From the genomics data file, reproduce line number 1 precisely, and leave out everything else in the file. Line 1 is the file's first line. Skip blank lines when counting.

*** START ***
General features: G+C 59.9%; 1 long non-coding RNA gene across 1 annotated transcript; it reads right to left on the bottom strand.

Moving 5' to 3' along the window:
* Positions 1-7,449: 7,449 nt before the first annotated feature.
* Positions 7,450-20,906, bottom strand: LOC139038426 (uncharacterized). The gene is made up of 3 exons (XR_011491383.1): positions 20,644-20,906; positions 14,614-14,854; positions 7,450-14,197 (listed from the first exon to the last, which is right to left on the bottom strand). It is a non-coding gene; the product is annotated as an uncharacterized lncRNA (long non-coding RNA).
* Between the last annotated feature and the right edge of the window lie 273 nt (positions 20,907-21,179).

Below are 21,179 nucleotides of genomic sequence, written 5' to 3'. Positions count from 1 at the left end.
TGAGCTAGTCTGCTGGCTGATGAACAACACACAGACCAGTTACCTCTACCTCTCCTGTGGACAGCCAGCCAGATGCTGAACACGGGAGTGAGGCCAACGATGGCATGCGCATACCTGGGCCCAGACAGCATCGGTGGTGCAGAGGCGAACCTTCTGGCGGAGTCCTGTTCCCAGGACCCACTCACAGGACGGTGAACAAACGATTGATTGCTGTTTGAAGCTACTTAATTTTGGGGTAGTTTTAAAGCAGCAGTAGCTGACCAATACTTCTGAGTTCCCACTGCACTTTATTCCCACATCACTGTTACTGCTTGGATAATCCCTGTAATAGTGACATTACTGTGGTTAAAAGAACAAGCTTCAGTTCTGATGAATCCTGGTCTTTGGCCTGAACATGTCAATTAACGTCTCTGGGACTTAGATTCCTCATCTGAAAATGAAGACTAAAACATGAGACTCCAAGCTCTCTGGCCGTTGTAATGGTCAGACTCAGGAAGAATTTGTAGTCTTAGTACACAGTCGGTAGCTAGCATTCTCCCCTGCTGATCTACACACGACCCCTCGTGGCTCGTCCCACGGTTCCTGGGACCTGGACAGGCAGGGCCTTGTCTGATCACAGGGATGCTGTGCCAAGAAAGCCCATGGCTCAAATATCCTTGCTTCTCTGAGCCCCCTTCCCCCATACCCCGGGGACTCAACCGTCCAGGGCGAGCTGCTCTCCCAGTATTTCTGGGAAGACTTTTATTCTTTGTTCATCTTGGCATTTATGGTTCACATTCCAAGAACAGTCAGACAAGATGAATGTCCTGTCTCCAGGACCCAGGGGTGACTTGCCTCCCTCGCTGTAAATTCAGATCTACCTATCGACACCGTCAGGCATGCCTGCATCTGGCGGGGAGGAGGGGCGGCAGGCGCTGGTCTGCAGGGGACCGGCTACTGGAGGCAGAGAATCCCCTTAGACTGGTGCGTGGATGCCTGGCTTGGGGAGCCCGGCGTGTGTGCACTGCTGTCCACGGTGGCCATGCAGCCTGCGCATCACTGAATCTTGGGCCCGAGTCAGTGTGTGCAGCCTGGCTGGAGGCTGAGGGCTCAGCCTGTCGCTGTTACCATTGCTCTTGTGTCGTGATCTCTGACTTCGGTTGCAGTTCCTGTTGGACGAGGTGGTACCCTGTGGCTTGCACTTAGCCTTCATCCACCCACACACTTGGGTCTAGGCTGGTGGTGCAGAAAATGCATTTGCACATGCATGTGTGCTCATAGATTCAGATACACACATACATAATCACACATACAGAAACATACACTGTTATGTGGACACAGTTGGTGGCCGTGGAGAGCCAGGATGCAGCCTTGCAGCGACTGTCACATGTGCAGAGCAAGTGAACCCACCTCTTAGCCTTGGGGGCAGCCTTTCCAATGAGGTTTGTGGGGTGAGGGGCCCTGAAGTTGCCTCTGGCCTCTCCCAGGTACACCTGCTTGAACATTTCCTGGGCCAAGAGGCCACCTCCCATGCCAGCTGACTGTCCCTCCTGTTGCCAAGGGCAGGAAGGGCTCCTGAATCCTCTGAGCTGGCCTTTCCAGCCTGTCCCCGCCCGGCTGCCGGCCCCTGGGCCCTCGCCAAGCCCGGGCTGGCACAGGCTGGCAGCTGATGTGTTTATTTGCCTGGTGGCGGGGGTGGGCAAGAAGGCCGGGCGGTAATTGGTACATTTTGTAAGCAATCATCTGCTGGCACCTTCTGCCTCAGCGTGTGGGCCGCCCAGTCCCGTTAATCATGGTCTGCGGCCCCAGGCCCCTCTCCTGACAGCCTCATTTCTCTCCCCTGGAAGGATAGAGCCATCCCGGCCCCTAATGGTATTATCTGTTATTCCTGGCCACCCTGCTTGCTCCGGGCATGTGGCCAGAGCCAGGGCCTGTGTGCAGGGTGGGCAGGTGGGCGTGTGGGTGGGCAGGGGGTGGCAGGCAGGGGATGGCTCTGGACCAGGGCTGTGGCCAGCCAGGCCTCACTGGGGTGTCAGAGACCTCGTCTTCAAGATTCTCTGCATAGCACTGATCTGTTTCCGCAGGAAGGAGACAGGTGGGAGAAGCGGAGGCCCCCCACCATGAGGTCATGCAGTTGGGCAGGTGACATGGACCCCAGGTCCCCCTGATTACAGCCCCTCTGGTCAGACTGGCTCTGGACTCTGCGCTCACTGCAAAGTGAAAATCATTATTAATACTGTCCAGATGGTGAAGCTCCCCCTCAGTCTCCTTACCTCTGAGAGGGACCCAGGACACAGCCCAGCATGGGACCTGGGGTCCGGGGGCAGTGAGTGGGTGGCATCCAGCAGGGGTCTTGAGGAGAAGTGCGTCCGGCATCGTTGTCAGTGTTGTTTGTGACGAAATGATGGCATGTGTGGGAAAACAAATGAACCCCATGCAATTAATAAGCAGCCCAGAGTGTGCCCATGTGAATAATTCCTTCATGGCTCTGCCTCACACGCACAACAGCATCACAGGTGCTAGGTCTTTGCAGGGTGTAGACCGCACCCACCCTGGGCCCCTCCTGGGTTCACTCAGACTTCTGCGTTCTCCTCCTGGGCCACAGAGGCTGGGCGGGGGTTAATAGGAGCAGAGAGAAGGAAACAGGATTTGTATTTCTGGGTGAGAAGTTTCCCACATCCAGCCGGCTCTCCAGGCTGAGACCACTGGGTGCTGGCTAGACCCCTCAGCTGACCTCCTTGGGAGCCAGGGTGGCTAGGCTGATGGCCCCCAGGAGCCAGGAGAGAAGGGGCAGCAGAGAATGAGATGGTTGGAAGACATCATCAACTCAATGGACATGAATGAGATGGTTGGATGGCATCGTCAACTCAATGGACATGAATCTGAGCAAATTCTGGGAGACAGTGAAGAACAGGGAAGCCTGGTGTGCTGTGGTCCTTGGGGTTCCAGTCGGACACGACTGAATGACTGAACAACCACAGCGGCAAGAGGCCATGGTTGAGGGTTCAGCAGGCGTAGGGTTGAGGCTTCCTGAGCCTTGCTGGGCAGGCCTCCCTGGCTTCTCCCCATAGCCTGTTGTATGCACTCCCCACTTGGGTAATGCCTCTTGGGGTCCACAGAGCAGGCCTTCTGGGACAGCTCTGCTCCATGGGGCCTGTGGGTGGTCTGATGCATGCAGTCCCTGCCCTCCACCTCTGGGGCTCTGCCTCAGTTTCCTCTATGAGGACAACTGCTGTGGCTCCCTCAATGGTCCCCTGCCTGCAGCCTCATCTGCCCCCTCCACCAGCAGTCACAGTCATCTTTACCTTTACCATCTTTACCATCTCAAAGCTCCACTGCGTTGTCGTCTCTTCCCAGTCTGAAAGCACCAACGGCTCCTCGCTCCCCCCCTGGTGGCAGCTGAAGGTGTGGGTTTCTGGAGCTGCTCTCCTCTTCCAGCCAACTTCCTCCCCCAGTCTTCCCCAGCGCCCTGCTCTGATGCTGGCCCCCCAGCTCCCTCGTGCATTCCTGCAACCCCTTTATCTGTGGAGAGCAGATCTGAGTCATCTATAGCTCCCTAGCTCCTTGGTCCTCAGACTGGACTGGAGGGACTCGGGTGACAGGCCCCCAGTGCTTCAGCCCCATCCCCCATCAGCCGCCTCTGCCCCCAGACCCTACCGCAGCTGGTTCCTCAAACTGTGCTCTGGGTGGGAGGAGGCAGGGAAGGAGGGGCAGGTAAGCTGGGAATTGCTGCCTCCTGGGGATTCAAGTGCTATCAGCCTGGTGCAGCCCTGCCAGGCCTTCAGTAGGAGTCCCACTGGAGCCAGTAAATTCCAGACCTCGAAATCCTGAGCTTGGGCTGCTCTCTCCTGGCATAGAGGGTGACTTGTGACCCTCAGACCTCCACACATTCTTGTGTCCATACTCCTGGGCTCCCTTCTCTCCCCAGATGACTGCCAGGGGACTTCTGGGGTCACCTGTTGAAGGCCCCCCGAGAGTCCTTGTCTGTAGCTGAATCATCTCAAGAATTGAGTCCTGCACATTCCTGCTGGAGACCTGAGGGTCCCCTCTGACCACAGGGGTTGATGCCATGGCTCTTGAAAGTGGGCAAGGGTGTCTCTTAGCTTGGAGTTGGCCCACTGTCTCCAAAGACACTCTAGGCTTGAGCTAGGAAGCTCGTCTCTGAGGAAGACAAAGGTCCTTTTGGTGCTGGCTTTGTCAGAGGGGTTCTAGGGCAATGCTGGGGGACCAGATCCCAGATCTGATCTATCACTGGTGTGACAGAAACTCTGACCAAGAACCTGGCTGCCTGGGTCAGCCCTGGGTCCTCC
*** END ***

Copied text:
General features: G+C 59.9%; 1 long non-coding RNA gene across 1 annotated transcript; it reads right to left on the bottom strand.